• Agonists displayed a rank order of potency in radioligand binding assays of para-aminoclonidine greater than or equal to UK-14304 greater than (-)-epinephrine greater than (-)-norepinephrine greater than (-)-isoproterenol, consistent with the identification of this protein as an alpha 2-receptor [2].
  • The alpha 2-receptor expressed in CHO cells displayed pharmacology characteristic of an alpha 2 A-receptor subtype with a high affinity for yohimbine (Ki = 1 nM) and a low affinity for prazosin (Ki = 10,000 nM) [2].

Other interactions of alphaTub85E


Analytical, diagnostic and therapeutic context of alphaTub85E

  • Immunofluorescence staining of Drosophila embryos with a monoclonal antibody specific for acetylated alpha-tubulin has revealed that acetylated and nonacetylated alpha-tubulin isoforms have different patterns of distribution during early development [1].
  • We describe here, molecular cloning of the alpha-2 tubulin gene, located on chromosome I, that encodes a protein of 449 amino acids that has high homology to human, mouse and Drosophila alpha tubulins, but relatively lower homology to the yeast alpha tubulins [14].
  • These findings prove that immunocytochemistry against acetylated alpha-tubulin and synapsin are valuable tools for studying the development of the crustacean nervous system [15].


  1. Temporal and spatial pattern of differences in microtubule behaviour during Drosophila embryogenesis revealed by distribution of a tubulin isoform. Wolf, N., Regan, C.L., Fuller, M.T. Development (1988) [Pubmed]
  2. Cloning, sequence analysis, and permanent expression of a human alpha 2-adrenergic receptor in Chinese hamster ovary cells. Evidence for independent pathways of receptor coupling to adenylate cyclase attenuation and activation. Fraser, C.M., Arakawa, S., McCombie, W.R., Venter, J.C. J. Biol. Chem. (1989) [Pubmed]
  3. Developmental regulation of Drosophila alpha-tubulin genes. Kalfayan, L., Wensink, P.C. Cell (1982) [Pubmed]
  4. Binding of yeast a1 and alpha 2 as a heterodimer to the operator DNA of a haploid-specific gene. Dranginis, A.M. Nature (1990) [Pubmed]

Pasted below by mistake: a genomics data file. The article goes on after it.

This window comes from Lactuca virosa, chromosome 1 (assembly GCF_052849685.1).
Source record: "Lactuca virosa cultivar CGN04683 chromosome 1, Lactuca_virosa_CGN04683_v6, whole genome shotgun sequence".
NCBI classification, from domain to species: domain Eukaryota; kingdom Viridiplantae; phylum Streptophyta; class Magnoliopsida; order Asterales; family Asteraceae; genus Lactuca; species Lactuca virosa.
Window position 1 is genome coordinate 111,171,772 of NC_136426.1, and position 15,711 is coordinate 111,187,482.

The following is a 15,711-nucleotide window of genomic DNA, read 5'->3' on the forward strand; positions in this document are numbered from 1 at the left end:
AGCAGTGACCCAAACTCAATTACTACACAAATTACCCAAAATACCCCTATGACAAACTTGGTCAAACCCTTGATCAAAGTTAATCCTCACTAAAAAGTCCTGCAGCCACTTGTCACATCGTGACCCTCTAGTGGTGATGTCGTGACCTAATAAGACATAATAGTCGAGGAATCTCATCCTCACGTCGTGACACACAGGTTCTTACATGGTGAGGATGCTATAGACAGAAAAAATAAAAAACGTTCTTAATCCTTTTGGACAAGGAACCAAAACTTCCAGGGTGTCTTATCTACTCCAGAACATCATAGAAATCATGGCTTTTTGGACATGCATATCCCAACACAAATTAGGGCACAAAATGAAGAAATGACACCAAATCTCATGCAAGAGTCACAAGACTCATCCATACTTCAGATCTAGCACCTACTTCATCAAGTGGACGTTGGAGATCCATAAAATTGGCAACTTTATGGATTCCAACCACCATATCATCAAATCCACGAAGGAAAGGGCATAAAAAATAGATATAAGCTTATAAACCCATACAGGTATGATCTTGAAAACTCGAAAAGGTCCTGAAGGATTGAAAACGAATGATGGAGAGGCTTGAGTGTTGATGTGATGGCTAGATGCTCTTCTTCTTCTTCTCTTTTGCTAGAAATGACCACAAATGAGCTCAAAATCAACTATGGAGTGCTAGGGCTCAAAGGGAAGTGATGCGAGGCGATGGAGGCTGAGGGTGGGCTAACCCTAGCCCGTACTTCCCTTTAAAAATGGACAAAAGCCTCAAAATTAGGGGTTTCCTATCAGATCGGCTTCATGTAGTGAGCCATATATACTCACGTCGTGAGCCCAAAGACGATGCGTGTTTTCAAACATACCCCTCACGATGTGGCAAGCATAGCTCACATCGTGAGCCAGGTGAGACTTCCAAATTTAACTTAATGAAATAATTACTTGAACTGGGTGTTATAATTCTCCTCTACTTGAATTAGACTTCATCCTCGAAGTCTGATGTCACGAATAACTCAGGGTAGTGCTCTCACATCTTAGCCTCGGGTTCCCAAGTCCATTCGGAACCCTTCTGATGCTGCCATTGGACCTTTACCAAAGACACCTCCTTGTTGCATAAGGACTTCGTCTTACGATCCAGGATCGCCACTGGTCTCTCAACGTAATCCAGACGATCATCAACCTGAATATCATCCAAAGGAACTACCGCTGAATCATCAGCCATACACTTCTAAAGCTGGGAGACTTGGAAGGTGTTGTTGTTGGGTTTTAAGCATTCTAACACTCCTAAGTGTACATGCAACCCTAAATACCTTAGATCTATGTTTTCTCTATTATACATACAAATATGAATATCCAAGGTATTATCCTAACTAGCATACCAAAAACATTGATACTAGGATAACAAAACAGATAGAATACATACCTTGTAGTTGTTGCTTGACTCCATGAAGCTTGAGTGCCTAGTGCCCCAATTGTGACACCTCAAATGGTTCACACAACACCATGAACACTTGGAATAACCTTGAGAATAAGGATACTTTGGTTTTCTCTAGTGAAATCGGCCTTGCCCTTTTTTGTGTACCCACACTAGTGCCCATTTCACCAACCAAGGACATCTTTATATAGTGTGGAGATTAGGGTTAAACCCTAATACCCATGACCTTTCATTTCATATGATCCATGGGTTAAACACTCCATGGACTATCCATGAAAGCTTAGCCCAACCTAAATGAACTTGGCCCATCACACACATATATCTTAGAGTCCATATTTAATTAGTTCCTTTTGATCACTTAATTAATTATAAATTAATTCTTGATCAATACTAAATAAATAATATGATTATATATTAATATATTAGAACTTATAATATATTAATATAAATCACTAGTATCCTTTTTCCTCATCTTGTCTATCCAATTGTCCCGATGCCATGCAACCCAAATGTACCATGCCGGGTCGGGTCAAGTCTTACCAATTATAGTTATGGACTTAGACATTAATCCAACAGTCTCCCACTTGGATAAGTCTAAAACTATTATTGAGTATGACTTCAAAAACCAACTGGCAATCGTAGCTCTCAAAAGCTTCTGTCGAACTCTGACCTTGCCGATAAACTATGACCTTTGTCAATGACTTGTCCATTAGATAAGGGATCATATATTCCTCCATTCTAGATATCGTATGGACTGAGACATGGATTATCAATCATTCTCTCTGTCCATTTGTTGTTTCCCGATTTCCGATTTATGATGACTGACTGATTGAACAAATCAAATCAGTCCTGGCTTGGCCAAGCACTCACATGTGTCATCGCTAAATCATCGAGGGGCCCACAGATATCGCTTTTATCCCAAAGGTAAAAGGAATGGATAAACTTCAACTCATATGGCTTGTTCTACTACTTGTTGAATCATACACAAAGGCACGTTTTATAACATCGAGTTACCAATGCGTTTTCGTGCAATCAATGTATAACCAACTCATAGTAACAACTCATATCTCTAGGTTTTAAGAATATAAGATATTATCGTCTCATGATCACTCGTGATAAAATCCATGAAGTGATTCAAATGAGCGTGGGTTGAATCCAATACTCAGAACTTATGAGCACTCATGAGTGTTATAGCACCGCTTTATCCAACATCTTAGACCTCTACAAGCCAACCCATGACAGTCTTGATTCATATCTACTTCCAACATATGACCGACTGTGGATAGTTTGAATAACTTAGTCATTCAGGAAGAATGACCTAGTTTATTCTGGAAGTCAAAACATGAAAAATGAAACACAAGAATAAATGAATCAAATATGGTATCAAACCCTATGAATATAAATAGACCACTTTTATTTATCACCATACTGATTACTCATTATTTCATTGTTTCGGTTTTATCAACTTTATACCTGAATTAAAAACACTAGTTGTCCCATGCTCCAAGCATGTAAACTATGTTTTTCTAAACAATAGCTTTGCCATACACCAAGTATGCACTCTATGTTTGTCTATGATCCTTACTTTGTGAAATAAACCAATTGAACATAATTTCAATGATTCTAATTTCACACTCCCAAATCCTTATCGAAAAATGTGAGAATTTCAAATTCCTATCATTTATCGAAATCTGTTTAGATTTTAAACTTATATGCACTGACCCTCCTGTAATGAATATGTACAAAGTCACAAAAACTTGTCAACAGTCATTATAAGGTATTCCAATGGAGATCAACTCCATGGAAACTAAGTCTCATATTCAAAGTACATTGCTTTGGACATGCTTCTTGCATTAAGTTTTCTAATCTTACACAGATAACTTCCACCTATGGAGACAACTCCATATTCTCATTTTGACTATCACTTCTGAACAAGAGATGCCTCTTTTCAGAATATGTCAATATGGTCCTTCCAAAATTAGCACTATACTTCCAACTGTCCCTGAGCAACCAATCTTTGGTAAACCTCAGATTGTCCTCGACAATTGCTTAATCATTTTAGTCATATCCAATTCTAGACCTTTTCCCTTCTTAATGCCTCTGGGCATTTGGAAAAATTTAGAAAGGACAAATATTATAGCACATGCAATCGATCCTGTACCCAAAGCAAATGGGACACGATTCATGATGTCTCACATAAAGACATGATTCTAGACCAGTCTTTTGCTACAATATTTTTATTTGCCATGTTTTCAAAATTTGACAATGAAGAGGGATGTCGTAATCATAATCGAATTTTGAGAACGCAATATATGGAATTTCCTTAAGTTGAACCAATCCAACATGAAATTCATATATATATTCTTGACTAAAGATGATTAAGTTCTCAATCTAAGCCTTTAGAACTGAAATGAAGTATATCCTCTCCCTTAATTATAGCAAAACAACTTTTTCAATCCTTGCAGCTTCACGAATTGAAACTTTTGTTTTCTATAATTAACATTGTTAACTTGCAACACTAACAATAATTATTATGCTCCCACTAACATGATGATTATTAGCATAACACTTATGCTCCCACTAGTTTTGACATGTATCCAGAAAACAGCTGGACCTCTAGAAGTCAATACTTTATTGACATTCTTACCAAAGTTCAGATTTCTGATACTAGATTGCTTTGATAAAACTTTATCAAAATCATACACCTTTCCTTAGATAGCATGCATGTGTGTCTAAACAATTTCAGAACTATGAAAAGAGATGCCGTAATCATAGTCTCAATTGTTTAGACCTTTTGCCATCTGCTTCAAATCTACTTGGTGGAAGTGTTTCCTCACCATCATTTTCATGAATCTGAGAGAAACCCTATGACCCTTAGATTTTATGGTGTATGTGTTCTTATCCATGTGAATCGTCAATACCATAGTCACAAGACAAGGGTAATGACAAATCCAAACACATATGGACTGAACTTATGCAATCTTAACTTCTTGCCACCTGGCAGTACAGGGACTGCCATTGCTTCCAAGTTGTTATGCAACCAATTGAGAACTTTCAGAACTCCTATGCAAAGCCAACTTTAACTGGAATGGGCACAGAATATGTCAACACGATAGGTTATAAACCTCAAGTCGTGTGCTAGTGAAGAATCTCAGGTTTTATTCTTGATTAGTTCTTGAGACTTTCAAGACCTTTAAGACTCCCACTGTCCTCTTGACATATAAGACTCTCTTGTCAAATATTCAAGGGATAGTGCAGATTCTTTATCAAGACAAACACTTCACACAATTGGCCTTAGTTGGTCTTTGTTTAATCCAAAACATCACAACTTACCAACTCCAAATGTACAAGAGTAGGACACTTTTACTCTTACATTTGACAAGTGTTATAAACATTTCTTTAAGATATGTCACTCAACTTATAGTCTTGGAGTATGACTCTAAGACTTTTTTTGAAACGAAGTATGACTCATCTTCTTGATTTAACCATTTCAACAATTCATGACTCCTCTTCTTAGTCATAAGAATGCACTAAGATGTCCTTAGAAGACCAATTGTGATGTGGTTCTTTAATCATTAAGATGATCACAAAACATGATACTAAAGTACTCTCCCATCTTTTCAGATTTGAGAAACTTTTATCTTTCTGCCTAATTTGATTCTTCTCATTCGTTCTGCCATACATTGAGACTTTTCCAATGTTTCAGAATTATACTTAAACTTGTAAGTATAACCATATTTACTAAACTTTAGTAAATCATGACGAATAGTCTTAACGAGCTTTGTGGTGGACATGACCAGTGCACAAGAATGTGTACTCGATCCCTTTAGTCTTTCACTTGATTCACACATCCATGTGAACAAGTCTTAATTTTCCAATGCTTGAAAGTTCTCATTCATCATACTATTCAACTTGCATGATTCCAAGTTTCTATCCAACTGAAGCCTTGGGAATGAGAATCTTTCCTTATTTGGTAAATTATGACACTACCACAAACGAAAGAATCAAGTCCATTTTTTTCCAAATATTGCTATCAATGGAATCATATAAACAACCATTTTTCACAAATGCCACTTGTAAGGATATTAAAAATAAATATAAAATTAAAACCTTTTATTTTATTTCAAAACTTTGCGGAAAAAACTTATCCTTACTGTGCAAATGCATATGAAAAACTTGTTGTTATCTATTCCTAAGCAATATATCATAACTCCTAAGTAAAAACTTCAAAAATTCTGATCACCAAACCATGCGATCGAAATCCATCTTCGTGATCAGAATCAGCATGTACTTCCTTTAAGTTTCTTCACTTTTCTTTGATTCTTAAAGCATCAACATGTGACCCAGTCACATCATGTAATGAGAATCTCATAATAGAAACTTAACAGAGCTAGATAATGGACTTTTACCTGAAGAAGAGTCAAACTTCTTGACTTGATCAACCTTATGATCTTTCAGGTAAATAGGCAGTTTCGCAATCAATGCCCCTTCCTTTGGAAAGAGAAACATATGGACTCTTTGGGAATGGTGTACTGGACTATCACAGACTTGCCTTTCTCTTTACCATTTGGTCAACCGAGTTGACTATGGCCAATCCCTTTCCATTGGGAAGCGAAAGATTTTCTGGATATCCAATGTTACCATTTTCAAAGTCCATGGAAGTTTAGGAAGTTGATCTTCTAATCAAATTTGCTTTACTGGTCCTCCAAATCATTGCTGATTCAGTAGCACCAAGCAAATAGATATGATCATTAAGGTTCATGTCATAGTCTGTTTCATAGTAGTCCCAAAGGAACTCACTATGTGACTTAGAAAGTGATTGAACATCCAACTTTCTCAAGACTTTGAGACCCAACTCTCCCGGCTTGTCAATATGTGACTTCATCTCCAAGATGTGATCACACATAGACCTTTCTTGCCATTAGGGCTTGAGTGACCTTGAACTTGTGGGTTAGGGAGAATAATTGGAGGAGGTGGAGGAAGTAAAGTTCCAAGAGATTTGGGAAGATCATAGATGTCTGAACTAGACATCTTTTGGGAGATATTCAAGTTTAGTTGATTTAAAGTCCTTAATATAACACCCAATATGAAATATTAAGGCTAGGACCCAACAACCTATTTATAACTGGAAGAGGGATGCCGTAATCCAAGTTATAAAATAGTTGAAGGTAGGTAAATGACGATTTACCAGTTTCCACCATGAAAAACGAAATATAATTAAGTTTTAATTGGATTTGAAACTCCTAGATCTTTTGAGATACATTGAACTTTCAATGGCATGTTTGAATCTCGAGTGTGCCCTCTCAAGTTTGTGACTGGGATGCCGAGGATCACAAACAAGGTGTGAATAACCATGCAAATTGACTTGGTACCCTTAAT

5. Basal lamina assembly. Yurchenco, P.D., O'Rear, J.J. Curr. Opin. Cell Biol. (1994) [Pubmed]
  6. An investigation of microtubule organization and functions in living Drosophila embryos by injection of a fluorescently labeled antibody against tyrosinated alpha-tubulin. Warn, R.M., Flegg, L., Warn, A. J. Cell Biol. (1987) [Pubmed]
  7. Identification of an acetylation site of Chlamydomonas alpha-tubulin. LeDizet, M., Piperno, G. Proc. Natl. Acad. Sci. U.S.A. (1987) [Pubmed]
  8. Structurally similar Drosophila alpha-tubulins are functionally distinct in vivo. Hutchens, J.A., Hoyle, H.D., Turner, F.R., Raff, E.C. Mol. Biol. Cell (1997) [Pubmed]
  9. Developmental distribution of RNA and protein products of the Drosophila alpha-tubulin gene family. Matthews, K.A., Miller, D.F., Kaufman, T.C. Dev. Biol. (1989) [Pubmed]
  10. Functional implications of the unusual spatial distribution of a minor alpha-tubulin isotype in Drosophila: a common thread among chordotonal ligaments, developing muscle, and testis cyst cells. Matthews, K.A., Miller, D.F., Kaufman, T.C. Dev. Biol. (1990) [Pubmed]
  11. A DNA-binding homeodomain in histone H1. Mannermaa, R.M., Oikarinen, J. Biochem. Biophys. Res. Commun. (1990) [Pubmed]
  12. Tissue-specific and constitutive alpha-tubulin genes of Drosophila melanogaster code for structurally distinct proteins. Theurkauf, W.E., Baum, H., Bo, J., Wensink, P.C. Proc. Natl. Acad. Sci. U.S.A. (1986) [Pubmed]
  13. The promoter region of the Drosophila alpha 2-tubulin gene directs testicular and neural specific expression. Bo, J., Wensink, P.C. Development (1989) [Pubmed]
  14. Molecular cloning and developmental expression of the alpha-2 tubulin gene of Caenorhabditis elegans. Fukushige, T., Yasuda, H., Siddiqui, S.S. J. Mol. Biol. (1993) [Pubmed]
  15. Immunocytochemical detection of acetylated alpha-tubulin and Drosophila synapsin in the embryonic crustacean nervous system. Harzsch, S., Anger, K., Dawirs, R.R. Int. J. Dev. Biol. (1997) [Pubmed]